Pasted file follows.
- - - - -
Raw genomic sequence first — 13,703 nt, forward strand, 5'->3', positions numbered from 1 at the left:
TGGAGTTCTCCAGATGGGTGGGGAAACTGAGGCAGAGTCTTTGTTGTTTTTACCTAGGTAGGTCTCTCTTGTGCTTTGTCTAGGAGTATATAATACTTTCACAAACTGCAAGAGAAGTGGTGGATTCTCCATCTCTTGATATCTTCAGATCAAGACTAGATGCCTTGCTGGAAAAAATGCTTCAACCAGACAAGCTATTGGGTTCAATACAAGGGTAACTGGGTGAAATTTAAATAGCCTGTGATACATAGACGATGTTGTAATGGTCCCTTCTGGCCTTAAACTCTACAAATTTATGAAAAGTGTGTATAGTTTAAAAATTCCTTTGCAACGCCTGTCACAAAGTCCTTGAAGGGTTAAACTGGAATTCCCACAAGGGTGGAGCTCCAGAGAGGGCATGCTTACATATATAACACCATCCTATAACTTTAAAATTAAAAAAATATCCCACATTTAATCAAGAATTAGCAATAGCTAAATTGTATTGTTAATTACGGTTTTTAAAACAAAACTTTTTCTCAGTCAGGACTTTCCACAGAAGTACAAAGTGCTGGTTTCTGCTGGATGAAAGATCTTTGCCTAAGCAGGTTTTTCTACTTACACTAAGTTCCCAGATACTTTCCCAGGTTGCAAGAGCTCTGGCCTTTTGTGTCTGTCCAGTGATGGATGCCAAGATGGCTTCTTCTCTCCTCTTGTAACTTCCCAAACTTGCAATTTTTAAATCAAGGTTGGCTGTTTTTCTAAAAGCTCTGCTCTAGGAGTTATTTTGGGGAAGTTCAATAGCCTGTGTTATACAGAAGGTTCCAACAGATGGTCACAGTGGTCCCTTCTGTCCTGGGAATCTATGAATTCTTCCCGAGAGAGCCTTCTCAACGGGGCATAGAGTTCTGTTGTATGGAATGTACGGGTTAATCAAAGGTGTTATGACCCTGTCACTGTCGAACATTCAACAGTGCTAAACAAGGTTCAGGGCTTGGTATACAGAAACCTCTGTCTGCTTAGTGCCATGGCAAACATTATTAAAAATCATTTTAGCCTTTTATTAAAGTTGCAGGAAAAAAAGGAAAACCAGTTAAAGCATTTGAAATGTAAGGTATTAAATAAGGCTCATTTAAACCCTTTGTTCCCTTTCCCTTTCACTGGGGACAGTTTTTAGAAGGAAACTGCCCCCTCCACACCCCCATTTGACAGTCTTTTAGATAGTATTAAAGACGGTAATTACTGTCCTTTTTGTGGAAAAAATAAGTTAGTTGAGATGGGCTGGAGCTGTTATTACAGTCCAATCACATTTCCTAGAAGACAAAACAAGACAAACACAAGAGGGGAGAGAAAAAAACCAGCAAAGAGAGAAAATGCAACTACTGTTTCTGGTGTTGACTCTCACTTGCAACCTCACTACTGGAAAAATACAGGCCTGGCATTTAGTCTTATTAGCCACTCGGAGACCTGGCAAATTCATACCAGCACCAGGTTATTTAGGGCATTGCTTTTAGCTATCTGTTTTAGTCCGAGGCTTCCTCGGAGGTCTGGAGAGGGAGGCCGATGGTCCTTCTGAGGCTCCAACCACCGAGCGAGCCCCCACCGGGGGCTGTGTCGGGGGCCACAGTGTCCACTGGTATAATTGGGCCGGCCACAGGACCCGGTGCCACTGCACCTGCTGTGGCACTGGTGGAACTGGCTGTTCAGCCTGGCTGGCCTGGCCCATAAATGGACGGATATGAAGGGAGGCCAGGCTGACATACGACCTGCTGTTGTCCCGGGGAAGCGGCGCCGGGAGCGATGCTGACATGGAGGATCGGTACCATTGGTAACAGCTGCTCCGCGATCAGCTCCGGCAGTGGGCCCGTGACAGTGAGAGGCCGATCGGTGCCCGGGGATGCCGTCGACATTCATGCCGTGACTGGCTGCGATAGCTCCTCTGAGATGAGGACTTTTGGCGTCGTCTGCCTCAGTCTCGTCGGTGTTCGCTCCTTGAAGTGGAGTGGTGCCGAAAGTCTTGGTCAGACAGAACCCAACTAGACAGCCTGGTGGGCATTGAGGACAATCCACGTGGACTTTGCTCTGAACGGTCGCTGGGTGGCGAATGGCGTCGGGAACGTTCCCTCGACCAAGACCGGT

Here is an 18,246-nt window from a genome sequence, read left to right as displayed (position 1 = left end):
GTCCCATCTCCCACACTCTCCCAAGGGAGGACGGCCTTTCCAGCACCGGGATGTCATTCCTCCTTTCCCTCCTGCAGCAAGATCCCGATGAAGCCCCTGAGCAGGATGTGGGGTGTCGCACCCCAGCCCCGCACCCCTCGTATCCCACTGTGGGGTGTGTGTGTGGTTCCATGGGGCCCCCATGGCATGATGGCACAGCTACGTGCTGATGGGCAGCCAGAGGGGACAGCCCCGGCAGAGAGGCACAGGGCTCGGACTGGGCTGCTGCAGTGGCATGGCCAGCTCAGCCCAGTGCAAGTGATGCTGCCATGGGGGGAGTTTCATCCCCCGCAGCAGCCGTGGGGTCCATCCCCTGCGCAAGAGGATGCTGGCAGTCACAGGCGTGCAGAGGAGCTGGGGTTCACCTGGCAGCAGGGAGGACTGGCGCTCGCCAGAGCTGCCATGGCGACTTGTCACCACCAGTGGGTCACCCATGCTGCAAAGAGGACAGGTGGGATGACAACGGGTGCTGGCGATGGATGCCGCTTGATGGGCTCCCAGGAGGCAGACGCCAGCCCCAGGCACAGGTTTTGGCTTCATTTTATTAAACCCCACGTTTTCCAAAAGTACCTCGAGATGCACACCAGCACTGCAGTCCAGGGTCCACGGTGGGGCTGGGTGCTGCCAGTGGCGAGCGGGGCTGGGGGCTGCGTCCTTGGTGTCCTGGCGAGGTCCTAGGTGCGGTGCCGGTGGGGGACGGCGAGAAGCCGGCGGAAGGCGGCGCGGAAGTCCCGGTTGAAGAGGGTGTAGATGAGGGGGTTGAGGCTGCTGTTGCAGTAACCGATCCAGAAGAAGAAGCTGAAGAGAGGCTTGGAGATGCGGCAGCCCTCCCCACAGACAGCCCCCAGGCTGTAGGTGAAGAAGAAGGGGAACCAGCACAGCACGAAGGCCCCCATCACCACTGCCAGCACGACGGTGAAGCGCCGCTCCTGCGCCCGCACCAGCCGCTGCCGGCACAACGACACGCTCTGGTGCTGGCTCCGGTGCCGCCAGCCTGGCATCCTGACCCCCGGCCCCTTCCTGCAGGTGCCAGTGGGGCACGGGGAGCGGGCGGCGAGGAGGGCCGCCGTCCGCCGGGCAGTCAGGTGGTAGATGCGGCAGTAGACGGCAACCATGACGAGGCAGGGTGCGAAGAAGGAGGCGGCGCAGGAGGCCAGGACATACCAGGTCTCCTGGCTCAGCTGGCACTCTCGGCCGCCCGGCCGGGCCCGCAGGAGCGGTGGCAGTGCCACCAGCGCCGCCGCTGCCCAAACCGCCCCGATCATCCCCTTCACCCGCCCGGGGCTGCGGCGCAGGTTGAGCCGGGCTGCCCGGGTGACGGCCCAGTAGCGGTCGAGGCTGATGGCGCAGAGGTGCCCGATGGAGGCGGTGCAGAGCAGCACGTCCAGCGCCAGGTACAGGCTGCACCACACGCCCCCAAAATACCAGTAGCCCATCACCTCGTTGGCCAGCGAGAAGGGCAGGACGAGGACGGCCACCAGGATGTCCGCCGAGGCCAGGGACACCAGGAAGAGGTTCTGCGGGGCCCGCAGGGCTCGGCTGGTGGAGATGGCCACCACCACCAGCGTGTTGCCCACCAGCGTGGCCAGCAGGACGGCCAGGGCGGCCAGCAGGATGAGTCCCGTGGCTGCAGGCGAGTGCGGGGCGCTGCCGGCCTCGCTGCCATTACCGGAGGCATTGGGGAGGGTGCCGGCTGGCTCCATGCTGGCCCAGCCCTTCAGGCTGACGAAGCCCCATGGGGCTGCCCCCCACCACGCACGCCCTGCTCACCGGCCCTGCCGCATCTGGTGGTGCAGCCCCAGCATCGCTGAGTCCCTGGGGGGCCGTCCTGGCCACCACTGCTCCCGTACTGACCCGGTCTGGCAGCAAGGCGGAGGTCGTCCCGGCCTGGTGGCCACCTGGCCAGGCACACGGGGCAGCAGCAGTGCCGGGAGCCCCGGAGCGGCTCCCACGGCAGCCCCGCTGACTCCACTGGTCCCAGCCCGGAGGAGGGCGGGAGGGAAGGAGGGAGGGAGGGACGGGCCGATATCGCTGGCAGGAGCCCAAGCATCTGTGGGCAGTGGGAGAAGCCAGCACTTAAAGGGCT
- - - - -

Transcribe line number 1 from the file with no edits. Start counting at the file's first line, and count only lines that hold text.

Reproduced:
Raw genomic sequence first — 13,703 nt, forward strand, 5'->3', positions numbered from 1 at the left: